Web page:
The house was clean and well presented. The mini fridge was not working and the heating bangs a lot ib the night which kept us up. Apart from that it is a nice place that was a short drive from amneties.
Very friendly and cheerful staff. Always a smile at breakfast. Breakfast was served quickly - the poached eggs were perfect! Good selection of food choices at breakfast - both hot and cold (even catered to vegans). Room was smallish, but adequate as we were out all day and only used it for sleeping. ...
We were greeted by Andrew the property owner who gave us a lovely welcome pack including bubbles and chocolates which was a super start to our wedding anniversary celebration weekend. The penthouse was of the highest standard with superb views over the bay.
Warm, cosey, practical, clean and well equipped. Parking no problem.
Our first visit to Wales and absolutely loved Swansea. The bungalow is lovely and spotlessly clean. Everything we needed was provided. The mumbles village is beautiful. We will definitely be back
Oystermouth Castle occupies a particularly atmospheric vantage point, on a tall limestone ridge that enjoys sweeping views out over Swansea Bay. Built of Norman stone during the 12th Century, it sadly fell into disuse and disrepair from the Middle Ages onward, after a turbulent history, and in paintings it was often portrayed as a romantic ruin, pleasant to look at, but of little interest besides. Now all of that has changed.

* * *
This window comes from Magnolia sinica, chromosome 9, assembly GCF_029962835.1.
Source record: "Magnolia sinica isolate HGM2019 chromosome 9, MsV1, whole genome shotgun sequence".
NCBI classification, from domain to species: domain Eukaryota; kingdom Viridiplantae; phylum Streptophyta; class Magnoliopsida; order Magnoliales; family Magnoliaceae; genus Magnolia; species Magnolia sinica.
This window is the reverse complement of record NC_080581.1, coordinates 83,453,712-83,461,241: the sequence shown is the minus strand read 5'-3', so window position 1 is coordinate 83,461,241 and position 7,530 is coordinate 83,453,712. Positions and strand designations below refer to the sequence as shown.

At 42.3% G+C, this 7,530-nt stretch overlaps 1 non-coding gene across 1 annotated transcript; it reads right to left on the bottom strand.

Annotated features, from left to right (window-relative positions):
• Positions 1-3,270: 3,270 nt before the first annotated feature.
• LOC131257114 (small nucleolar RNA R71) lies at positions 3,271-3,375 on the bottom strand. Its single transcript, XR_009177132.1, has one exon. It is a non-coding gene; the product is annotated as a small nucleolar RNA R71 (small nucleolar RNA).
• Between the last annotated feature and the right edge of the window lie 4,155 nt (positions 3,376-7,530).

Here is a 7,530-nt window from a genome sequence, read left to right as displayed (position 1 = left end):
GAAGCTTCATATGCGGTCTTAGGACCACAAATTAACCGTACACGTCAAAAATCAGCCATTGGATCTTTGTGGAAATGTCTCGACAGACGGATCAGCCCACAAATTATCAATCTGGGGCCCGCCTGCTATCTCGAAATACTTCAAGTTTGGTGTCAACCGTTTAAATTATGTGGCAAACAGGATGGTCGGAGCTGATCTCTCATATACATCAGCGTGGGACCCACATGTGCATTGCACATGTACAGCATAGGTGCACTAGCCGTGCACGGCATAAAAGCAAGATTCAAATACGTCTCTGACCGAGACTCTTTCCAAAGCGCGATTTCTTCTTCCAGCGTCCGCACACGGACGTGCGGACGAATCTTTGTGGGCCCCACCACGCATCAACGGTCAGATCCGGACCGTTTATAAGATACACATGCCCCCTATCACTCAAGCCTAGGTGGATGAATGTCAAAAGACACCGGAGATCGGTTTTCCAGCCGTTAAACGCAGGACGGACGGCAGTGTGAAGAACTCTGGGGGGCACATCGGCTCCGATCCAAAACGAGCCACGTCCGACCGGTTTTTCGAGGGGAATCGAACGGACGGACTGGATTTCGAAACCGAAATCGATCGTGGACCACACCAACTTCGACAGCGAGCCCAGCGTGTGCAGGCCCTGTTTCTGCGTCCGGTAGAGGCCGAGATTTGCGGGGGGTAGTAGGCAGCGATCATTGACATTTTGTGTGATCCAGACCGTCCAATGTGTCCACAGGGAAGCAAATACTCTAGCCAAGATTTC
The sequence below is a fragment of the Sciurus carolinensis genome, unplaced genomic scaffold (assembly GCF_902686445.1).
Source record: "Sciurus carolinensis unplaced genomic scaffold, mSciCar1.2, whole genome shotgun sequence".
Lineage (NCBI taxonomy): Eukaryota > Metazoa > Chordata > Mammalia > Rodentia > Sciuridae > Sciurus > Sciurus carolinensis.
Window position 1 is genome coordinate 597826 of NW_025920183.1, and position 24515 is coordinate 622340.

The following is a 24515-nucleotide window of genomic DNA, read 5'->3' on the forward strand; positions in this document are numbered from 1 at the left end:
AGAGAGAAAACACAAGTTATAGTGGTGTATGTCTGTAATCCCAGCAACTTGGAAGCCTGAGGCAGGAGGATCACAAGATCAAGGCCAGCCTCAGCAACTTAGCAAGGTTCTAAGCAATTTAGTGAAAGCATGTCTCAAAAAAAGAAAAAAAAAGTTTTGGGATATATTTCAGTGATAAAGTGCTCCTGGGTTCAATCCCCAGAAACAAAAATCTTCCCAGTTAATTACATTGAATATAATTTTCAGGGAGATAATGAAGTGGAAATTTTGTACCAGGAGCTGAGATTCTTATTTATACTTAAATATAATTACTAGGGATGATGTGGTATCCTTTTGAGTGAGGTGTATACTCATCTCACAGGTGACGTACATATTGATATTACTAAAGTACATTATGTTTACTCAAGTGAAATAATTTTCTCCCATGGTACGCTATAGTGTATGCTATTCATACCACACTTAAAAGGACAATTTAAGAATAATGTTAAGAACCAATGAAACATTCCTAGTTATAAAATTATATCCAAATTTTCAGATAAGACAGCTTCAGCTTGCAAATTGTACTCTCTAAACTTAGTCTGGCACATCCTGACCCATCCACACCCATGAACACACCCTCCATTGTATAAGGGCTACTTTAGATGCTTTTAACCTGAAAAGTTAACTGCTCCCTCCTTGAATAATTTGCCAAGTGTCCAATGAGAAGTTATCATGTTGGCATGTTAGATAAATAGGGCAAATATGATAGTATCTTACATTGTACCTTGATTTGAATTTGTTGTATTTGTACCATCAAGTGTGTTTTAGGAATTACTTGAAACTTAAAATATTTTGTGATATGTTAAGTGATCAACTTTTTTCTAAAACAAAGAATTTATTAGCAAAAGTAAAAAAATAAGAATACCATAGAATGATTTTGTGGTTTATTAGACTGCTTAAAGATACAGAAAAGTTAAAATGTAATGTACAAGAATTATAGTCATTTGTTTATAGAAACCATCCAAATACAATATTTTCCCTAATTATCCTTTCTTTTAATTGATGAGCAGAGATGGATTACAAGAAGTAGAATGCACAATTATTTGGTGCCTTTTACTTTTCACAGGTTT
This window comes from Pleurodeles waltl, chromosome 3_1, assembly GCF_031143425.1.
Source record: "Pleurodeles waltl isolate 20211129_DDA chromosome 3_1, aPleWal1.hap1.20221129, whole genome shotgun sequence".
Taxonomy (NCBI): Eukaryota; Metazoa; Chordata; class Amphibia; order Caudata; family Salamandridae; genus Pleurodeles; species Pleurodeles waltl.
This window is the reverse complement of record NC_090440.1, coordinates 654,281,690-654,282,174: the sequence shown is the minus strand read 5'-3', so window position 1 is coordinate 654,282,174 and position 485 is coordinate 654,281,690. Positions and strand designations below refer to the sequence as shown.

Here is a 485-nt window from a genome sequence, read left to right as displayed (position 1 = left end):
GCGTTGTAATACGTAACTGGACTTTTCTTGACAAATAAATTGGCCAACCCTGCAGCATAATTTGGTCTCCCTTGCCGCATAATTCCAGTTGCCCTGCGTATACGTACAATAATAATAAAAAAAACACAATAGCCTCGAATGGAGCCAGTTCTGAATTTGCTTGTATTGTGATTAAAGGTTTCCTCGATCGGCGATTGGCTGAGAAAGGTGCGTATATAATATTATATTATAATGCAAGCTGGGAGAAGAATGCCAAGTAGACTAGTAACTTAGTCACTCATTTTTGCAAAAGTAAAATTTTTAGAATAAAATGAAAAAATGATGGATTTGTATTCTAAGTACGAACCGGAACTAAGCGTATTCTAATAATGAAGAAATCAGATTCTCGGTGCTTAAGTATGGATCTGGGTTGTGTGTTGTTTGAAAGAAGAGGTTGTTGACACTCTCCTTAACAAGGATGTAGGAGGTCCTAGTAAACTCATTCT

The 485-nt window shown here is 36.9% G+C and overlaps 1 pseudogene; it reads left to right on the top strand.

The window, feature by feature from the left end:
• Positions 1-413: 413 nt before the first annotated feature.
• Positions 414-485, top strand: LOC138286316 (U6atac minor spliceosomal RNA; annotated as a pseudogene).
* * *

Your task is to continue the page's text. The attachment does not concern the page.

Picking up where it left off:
In recent years, efforts to restore the former glories of Oystermouth Castle have received a significant funding boost, and a major refurbishment has seen the introduction of a modern, 30ft high glass bridge for visitors to walk around so that they can get a close look at the castle’s upper levels, including Alina’s Chapel with views out to the sea, and the discovery of many historical relics, from coins to hidden staircases, remnants of a painting and some graffiti, both of which may date back as far as the 14th Century.
Located near the village of Mumbles, Oystermouth Castle is now open to visitors from early April to late September and a visit is highly recommended. Besides providing a unique and long-forgotten link to aspects of Welsh history, the outlook over the Gower Peninsula is simply stunning. Just one further point to note - keep your eyes peeled for a lady in white. The castle is said to be haunted by a mysterious and tragic figure from the past.
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